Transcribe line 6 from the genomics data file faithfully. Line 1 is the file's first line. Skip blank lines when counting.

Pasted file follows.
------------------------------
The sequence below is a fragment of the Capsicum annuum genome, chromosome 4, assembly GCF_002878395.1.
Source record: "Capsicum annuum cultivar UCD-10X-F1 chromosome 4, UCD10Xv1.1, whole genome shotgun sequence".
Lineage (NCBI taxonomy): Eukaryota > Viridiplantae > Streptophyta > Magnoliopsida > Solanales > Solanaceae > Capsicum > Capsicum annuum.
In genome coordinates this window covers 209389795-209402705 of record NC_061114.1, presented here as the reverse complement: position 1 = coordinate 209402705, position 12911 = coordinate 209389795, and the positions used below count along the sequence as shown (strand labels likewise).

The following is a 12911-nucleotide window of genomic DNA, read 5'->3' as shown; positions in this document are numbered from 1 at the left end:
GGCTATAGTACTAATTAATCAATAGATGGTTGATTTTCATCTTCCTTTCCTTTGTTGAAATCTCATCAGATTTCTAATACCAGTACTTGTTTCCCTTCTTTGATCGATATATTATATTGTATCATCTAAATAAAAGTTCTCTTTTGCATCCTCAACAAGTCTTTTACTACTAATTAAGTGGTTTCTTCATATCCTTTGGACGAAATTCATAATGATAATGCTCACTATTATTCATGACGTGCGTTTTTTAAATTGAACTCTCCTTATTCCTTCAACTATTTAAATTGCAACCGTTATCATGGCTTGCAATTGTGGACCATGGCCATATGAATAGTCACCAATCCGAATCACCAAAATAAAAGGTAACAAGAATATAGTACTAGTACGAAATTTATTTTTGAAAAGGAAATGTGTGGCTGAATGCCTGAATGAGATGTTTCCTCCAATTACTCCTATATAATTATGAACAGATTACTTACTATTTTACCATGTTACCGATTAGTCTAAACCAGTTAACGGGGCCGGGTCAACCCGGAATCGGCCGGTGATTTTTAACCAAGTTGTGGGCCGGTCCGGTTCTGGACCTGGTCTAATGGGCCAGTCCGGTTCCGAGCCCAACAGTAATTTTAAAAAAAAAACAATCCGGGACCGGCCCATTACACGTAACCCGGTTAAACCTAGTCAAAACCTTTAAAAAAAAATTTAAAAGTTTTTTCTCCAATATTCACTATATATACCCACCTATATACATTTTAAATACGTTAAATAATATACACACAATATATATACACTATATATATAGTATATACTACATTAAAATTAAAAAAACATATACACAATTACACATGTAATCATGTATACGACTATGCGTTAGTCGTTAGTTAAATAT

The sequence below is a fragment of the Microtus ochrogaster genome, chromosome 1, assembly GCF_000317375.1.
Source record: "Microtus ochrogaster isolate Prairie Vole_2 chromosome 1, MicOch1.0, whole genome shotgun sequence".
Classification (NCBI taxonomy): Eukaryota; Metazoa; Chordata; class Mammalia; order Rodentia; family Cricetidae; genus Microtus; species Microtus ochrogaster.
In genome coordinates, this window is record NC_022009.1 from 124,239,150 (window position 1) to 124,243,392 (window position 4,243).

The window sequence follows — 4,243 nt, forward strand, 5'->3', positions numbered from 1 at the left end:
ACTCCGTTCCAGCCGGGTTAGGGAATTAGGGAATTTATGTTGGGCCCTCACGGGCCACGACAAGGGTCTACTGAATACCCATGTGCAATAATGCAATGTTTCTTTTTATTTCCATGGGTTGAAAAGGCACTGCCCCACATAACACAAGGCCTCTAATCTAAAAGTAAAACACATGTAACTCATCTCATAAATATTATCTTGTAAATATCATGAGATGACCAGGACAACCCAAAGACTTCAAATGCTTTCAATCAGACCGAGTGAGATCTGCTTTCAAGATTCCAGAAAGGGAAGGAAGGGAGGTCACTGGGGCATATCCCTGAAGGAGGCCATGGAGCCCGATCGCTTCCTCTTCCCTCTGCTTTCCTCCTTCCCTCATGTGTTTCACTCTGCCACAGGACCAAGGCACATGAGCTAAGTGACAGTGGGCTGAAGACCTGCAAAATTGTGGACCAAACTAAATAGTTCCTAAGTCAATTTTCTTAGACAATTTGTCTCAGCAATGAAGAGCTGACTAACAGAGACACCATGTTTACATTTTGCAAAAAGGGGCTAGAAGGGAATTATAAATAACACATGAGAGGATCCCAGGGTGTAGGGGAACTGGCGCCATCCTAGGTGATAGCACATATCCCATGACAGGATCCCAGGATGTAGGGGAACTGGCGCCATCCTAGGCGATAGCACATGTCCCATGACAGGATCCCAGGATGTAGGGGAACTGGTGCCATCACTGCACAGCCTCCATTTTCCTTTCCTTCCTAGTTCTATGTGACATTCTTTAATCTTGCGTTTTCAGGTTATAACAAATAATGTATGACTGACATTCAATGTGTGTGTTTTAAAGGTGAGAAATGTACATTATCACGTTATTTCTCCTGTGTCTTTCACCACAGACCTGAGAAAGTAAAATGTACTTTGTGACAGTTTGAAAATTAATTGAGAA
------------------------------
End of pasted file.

GGCTATAGTACTAATTAATCAATAGATGGTTGATTTTCATCTTCCTTTCCTTTGTTGAAATCTCATCAGATTTCTAATACCAGTACTTGTTTCCCTTCTTTGATCGATATATTATATTGTATCATCTAAATAAAAGTTCTCTTTTGCATCCTCAACAAGTCTTTTACTACTAATTAAGTGGTTTCTTCATATCCTTTGGACGAAATTCATAATGATAATGCTCACTATTATTCATGACGTGCGTTTTTTAAATTGAACTCTCCTTATTCCTTCAACTATTTAAATTGCAACCGTTATCATGGCTTGCAATTGTGGACCATGGCCATATGAATAGTCACCAATCCGAATCACCAAAATAAAAGGTAACAAGAATATAGTACTAGTACGAAATTTATTTTTGAAAAGGAAATGTGTGGCTGAATGCCTGAATGAGATGTTTCCTCCAATTACTCCTATATAATTATGAACAGATTACTTACTATTTTACCATGTTACCGATTAGTCTAAACCAGTTAACGGGGCCGGGTCAACCCGGAATCGGCCGGTGATTTTTAACCAAGTTGTGGGCCGGTCCGGTTCTGGACCTGGTCTAATGGGCCAGTCCGGTTCCGAGCCCAACAGTAATTTTAAAAAAAAAACAATCCGGGACCGGCCCATTACACGTAACCCGGTTAAACCTAGTCAAAACCTTTAAAAAAAAATTTAAAAGTTTTTTCTCCAATATTCACTATATATACCCACCTATATACATTTTAAATACGTTAAATAATATACACACAATATATATACACTATATATATAGTATATACTACATTAAAATTAAAAAAACATATACACAATTACACATGTAATCATGTATACGACTATGCGTTAGTCGTTAGTTAAATAT